November 1, 2013
By Barry Schiff
A sad aspect of having a lengthy career in aviation is that the list of people one knows who have perished in aircraft accidents grows longer with the passage of time. When I learn of such a tragedy on the web or in the press, the writer of the story often attempts to soften the news by saying that “the pilot died doing what he or she enjoyed.” This presumably provides a measure of comfort to those who knew the pilot. It is intended to somehow make his passing more palatable.
Frankly, I do not find such a sentiment to be the least bit comforting. It absolutely, positively is not the way I would want to go, and I pray that no one who knows me will ever read about my having flown west in this manner. (Nor can I bear the thought of being immortalized in one of the NTSB’s Factual Aviation Reports.)
There are many unpleasant implications associated with being killed in an airplane. For one thing, it would tarnish my stature as a decent pilot, one that I would like to survive—for a while, anyway. If I were to get wiped out in a flying machine, it likely would have been my fault. After all, more than 80 percent of all aviation accidents are caused by pilot error. Having a fatal airplane accident often takes the lives of others, passengers who entrusted us with their safekeeping. And then there are innocent bystanders on the ground who might be victimized by an accident of our making. We don’t want to be remembered for having taken their lives, either.
Another disturbing thought is that a fatal accident likely would decimate a perfectly good airplane. It is difficult enough being responsible for a dinged wing tip.
An aircraft accident also is a disservice to general aviation. It provides uninformed and biased reporters further opportunity to distort our image. Our goal should be to spread the gospel about general aviation, not contribute to tainting its reputation.
A classic example of how the press misunderstands general aviation and twists facts involves the television news story about a Mooney pilot who survived a midair collision over Long Beach, California, some years ago. The pilot had been wearing a hood and practicing instrument flying with his instructor when one of his wing tips banged into the wing tip of another in VFR conditions. Thankfully, everyone survived. After landing, the shaken Mooney pilot tied down his airplane and installed sun shields to protect his avionics. The TV crew filmed the mishap airplane to show on the evening news how the pilots had been practicing “blind flying” and suggested that the sun shields had prevented one pilot from seeing the other.
Accepting that we are susceptible to an accident should motivate us to do whatever possible to reduce the possibility. Many of us have already made our share of mistakes and should consider ourselves fortunate to have survived them. We should not, however, rely on the fickle finger of fate continuing to point at others. We need to assertively discourage it from eventually pointing our way. As a pilot gets older, currency becomes increasingly more important. We also need to occasionally review our capabilities and impose stricter personal limitations, when appropriate. When I was young, for example, I thought nothing of flying instruments at night over mountainous terrain in single-engine airplanes. I do that no longer. I have raised my IFR minimums and avoid night flight over unfamiliar and inhospitable terrain. I can foresee the possibility that someday I might have to become a strictly VFR pilot. The aging process is not kind to our cognitive abilities, and although you might not be particularly concerned about them now, do recognize the need to keep a watchful and objective eye on your skills. None of us wants to give some writer an excuse to pen on some fateful day that we had been doing what we enjoyed.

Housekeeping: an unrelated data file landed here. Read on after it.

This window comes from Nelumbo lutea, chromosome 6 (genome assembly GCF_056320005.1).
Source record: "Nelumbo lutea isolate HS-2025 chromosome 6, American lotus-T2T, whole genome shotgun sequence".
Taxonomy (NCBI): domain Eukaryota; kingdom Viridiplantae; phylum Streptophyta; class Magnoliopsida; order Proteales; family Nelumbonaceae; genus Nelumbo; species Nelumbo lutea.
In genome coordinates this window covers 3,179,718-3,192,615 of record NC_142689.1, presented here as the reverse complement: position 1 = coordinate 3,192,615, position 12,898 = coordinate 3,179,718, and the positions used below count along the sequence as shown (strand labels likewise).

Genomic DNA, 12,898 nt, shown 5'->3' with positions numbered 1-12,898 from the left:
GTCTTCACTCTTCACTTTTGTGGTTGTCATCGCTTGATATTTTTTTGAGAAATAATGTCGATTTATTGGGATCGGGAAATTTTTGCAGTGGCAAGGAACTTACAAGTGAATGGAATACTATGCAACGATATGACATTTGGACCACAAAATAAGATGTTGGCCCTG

Candidly, I hope that I can recognize when and if it might become necessary to hang ’em up. (I’m not sure, though, if that means hanging up headphones or spurs.)I also am not sure which would be worse, knowing when I am about to embark on my last flight—or having had my last flight without realizing it at the time. Please do not misunderstand. I am not preoccupied with the notion of crunching an airplane. Rather, I am emphatically dedicated to the avoidance of same. It is not a good way to go. I think that my good friend and fellow pilot, George Shanks, has it right. Given the option of how to make his final departure, he enjoys saying that he would prefer to be shot by a jealous husband on his one-hundredth birthday.
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